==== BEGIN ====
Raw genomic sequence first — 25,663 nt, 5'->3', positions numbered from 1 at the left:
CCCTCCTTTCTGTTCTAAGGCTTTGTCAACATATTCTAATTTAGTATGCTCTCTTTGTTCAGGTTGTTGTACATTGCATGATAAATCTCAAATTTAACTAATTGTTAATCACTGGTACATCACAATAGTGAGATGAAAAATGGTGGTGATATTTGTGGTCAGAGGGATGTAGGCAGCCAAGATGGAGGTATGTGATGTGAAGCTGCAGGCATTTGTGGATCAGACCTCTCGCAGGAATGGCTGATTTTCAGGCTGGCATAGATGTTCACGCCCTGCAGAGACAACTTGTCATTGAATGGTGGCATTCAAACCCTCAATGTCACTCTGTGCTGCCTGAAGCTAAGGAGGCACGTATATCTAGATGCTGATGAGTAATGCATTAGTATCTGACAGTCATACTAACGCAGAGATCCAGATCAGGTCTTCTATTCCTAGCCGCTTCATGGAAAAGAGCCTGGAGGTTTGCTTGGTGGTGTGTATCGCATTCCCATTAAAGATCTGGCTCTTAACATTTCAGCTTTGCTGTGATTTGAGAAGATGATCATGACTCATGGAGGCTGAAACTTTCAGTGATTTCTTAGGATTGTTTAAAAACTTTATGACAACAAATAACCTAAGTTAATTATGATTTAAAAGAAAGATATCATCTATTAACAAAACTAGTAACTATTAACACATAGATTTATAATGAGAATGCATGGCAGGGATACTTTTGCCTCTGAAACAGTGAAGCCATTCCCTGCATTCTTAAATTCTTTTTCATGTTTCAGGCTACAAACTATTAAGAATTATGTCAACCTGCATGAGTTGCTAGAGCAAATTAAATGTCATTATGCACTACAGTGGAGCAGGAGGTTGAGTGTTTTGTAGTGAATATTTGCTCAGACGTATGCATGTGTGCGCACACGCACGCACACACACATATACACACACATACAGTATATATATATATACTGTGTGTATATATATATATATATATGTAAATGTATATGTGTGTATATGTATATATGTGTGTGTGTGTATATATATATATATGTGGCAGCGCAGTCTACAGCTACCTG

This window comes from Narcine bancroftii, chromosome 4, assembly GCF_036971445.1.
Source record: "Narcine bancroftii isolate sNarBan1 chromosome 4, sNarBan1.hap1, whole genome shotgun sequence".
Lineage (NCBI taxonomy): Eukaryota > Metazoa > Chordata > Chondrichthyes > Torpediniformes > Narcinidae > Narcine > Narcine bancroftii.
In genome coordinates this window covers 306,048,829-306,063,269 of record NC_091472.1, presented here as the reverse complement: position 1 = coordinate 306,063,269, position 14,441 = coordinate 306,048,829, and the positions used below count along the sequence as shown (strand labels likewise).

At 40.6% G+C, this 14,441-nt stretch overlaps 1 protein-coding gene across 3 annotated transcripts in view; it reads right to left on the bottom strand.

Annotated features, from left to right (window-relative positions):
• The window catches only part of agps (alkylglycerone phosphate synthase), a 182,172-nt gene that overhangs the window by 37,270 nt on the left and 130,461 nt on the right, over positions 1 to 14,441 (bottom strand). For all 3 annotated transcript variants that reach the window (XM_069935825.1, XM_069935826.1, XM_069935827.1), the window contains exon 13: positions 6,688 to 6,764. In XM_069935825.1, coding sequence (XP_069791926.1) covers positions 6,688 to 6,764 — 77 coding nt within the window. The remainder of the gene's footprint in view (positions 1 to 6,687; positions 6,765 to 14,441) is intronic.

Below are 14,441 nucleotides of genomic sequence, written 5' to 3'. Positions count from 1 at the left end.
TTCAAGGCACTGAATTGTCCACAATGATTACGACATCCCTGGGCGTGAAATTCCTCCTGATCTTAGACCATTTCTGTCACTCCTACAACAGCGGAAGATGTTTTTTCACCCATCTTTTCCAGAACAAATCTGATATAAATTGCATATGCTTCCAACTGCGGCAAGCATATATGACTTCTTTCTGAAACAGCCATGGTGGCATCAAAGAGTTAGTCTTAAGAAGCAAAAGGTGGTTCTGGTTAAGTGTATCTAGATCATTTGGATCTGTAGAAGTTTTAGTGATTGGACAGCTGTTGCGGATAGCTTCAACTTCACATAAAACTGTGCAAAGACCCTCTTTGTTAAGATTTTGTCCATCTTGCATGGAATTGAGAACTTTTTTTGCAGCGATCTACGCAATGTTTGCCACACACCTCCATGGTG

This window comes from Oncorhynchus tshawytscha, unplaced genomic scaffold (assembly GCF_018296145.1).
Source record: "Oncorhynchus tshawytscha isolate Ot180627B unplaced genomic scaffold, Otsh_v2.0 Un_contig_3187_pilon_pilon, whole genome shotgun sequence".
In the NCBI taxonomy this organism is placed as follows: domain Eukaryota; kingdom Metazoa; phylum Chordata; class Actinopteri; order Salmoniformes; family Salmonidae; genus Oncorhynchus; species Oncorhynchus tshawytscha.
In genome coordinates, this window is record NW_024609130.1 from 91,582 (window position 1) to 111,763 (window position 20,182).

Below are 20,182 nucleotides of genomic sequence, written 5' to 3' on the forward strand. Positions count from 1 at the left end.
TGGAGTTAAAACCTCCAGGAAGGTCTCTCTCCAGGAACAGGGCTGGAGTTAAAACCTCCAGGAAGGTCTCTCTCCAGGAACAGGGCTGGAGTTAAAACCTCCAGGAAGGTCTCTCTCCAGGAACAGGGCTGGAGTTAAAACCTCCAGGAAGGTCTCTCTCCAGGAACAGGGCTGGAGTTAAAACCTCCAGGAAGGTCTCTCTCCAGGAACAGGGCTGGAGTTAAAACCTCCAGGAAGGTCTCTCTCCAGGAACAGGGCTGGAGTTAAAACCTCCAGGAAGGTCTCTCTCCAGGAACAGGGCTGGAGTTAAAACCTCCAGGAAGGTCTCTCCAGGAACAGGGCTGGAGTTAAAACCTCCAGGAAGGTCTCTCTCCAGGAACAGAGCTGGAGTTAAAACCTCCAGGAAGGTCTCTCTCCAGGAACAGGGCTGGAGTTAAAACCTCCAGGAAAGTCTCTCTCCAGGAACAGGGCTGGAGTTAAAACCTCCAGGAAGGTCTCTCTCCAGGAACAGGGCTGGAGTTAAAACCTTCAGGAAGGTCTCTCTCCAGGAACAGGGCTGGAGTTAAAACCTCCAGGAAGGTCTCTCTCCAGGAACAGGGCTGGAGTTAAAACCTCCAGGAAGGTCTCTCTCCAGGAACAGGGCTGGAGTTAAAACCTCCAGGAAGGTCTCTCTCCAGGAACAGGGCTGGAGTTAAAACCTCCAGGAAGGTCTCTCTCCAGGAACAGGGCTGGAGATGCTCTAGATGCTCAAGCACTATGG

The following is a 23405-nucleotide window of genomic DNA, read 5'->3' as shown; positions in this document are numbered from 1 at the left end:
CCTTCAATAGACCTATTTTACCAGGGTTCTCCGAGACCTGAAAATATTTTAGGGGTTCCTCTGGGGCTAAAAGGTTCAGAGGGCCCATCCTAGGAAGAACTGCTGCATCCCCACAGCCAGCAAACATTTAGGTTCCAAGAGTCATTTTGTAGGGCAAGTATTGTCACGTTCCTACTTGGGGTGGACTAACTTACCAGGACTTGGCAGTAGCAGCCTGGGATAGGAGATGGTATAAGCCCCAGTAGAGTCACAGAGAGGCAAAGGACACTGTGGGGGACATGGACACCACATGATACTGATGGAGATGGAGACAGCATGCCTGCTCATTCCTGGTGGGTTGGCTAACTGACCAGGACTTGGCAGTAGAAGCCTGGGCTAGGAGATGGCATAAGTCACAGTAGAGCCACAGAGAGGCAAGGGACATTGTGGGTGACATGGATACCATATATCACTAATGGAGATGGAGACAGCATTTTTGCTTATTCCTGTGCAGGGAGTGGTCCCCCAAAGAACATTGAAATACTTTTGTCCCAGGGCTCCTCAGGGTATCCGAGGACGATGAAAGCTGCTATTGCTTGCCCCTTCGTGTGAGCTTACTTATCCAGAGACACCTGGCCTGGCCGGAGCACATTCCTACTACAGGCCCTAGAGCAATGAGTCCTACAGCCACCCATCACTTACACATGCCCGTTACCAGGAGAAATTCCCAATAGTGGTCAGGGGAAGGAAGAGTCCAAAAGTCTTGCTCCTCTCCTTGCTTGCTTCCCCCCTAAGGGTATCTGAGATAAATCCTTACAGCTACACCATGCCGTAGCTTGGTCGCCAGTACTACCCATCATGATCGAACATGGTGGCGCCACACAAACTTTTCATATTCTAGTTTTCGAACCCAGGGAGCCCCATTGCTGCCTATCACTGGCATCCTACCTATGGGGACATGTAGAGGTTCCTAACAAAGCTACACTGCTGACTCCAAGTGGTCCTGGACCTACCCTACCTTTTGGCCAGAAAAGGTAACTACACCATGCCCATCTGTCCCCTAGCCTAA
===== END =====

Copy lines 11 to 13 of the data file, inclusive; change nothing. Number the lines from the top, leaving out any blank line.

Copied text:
TTCAAGGCACTGAATTGTCCACAATGATTACGACATCCCTGGGCGTGAAATTCCTCCTGATCTTAGACCATTTCTGTCACTCCTACAACAGCGGAAGATGTTTTTTCACCCATCTTTTCCAGAACAAATCTGATATAAATTGCATATGCTTCCAACTGCGGCAAGCATATATGACTTCTTTCTGAAACAGCCATGGTGGCATCAAAGAGTTAGTCTTAAGAAGCAAAAGGTGGTTCTGGTTAAGTGTATCTAGATCATTTGGATCTGTAGAAGTTTTAGTGATTGGACAGCTGTTGCGGATAGCTTCAACTTCACATAAAACTGTGCAAAGACCCTCTTTGTTAAGATTTTGTCCATCTTGCATGGAATTGAGAACTTTTTTTGCAGCGATCTACGCAATGTTTGCCACACACCTCCATGGTG

This window comes from Oncorhynchus tshawytscha, unplaced genomic scaffold (assembly GCF_018296145.1).
Source record: "Oncorhynchus tshawytscha isolate Ot180627B unplaced genomic scaffold, Otsh_v2.0 Un_contig_3187_pilon_pilon, whole genome shotgun sequence".